Although some countries have rejected the divisive UN migration pact, which will be formally adopted on Monday in Marrakech, UN envoy for migration remains "very confident" on its future.
Rabat – More than 100 state leaders and representatives will gather at the UN Intergovernmental Conference to adopt the “Global Compact for Safe, Orderly and Regular Migration” in Marrakech on December 10 and 11.
UN Special Representative for International Migration Louise Arbour said she is “very confident” on the future of an international pact on migration, although a number of countries have chosen not to adopt it, reported AFP.
UN member states divided
In July, the UN member states approved the global migration pact, which aims “to better manage international migration, address its challenges, and strengthen migrants’ rights while contributing to sustainable development.”
However, some countries, including the US, Italy, Australia, Austria, Bulgaria, the Czech Republic, Israel, Latvia, Poland, Hungary, Slovakia, and Switzerland, have declined to join the UN pact or are still in the consideration phase.
“I am very confident: a large number of states continue to keep their word, they reached agreement on July 13 in New York after very serious and very intense negotiations,” Arbour told AFP.
“The countries dropping out of the process today had, after all, obtained concessions during the negotiations, and I must admit that I find it a little surprising.”
The UN migration accord contains 23 objectives including the facilitation of legal migration process, strengthening coordinated international efforts to save migrants’ lives, and reducing environmental and other factors that force people to leave their countries of origin.
The document also includes proposed measures and actions regarding improving border management, providing basic services for migrants, eliminating all forms of discrimination against migrants, and sustainable reintegration.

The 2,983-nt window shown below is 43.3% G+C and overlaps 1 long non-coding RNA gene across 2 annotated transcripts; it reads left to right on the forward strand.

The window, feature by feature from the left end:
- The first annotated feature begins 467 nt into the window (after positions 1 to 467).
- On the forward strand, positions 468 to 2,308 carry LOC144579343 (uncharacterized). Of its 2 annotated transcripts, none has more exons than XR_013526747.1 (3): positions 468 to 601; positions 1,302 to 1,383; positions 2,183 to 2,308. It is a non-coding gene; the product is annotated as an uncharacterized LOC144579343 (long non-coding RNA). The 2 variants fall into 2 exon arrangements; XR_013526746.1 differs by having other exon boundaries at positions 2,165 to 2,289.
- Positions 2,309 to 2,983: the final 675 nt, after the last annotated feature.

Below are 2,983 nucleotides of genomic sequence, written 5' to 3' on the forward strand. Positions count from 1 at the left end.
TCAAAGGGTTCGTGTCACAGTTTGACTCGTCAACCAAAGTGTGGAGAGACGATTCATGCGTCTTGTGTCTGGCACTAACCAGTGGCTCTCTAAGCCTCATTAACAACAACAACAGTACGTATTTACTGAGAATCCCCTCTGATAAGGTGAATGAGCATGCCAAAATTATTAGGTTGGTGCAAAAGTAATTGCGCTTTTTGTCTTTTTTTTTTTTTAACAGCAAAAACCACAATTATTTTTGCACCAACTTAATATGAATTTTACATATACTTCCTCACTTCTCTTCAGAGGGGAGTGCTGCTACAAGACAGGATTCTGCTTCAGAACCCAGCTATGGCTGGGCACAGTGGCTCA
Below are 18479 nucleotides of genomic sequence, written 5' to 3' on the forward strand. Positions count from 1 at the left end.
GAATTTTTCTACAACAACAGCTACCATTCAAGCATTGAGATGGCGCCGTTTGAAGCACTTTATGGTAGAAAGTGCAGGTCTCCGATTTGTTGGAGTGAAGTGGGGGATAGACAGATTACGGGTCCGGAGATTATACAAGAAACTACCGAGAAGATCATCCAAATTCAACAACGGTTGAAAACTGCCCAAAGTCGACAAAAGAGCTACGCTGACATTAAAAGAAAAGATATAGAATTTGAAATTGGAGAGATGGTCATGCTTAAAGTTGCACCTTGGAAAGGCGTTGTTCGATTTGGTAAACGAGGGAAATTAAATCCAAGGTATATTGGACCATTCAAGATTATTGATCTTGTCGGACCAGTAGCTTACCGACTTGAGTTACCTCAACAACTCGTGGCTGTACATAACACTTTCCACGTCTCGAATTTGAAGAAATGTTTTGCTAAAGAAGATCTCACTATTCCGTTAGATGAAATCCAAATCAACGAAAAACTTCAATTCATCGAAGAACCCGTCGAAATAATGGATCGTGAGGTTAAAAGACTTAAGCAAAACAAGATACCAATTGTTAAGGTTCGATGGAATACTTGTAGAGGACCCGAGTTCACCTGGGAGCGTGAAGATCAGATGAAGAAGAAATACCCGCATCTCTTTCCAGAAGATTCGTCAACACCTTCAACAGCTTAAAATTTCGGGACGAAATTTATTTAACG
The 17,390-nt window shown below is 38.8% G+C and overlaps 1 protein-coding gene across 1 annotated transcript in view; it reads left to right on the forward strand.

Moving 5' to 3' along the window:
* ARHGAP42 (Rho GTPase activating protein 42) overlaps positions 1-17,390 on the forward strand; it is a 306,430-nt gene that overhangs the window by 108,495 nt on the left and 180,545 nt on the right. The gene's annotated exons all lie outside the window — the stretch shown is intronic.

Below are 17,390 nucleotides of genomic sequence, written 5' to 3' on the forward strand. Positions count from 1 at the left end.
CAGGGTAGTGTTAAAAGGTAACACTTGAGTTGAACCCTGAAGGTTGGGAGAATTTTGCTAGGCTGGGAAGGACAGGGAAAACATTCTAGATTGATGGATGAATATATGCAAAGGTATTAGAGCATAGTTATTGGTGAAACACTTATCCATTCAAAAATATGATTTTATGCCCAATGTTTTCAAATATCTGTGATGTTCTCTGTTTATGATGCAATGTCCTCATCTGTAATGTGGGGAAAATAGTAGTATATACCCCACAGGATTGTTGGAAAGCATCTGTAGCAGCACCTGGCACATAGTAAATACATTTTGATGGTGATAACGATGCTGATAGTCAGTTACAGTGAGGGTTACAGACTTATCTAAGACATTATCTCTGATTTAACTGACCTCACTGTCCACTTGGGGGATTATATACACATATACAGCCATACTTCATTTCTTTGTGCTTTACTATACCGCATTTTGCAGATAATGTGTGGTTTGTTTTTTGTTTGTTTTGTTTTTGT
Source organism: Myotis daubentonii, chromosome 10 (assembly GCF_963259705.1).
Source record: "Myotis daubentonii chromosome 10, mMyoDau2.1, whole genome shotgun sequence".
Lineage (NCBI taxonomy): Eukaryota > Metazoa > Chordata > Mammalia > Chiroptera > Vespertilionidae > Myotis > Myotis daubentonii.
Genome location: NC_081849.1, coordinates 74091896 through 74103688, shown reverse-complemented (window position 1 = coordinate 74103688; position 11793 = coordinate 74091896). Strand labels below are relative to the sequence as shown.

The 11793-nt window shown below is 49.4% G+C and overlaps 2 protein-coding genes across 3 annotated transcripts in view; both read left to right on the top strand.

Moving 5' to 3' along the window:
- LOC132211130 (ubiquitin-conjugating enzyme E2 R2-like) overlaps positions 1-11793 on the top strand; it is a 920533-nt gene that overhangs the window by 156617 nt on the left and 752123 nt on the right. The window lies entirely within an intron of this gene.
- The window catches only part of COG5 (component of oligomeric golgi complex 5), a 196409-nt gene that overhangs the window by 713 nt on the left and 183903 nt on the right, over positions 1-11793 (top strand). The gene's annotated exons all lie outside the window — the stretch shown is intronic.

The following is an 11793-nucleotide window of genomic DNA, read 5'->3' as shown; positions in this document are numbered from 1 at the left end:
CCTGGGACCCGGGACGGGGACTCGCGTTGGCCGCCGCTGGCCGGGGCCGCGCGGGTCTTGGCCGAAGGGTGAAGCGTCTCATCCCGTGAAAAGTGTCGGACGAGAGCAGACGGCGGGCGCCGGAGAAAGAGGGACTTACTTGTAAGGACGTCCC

Controversy regarding the migration pact
Since some countries have refrained from being part of the migration pact, Arbour believes that their move will affect their foreign policy.
“I think that their foreign policy and the spirit of multilateralism is pretty seriously affected if they, in a sense, disengage from a document that they’ve agreed to just a few months ago. So, I think it reflects very poorly on those who participated in what were actual negotiations,” Arbour told UN News.
For Gotz Schmidt-Bremme, German co-chair of the Global Forum on Migration and Development (GFMD), the UN compact is a “controversial text,” but “migration requires an international approach.”
“Perhaps the benefits of legal migration have been over-exposed by forgetting the challenges. We have underestimated the needs of communities who especially want to see migrants integrate” and “are worried about illegal migration,” Schmidt-Bremme told AFP this week in Marrakech ahead of the GMFD conference.
Human rights defenders find the pact insufficient, especially on migrants’ access to humanitarian aid and basic services or the rights of migrant workers, AFP reported.
Does criticism stem from a lack of understanding?
While some critics see the UN migration pact as an encouragement to uncontrolled migration or an attack on national sovereignty, Arbour attributed criticism of the agreement to a “very bad understanding of the text.”
“It must be read after all, it’s a very long and detailed text—or based on ignorance or bad faith because when we hear constantly that this pact is damaging to the sovereignty of states, we must really ask ourselves what document have they been reading!” Arbour stressed.
The pact, according to Arbour, explicitly expresses that “the sovereignty of states is the cornerstone of migration policy. How can we imagine that almost 190 states gathered in New York inadvertently abandoned their sovereignty and their national interests?”
It clearly “acknowledges that no State can address migration alone, and upholds its sovereignty and its obligations under international law,” according to the UN. The approval of the global migration compact is not legally binding for countries.
The most recent former president of the General Assembly, Miroslav Lajcak, made similar statements about the UN accord. The compact “does not encourage migration, nor does it aim to stop it,” Lajcak said in July. “It does not dictate. It will not impose. And it fully respects the sovereignty of States.”
Optimism surrounding Marrakech conference
While people around the world have been migrating throughout history, the world has seen a major upsurge in migration in the recent years.
According to the UN, there are over 258 million migrants around the world living outside their home countries, representing 3.4 percent of the world’s population, up 2.7 percent since 2000.
As migration is expected to increase in the future, the world hopes for a better life and dignity for all migrants.
The intergovernmental conference in Marrakech for the adoption of the UN migration compact represents a platform for cooperation and a positive change in the way that migration policies and challenges are approached.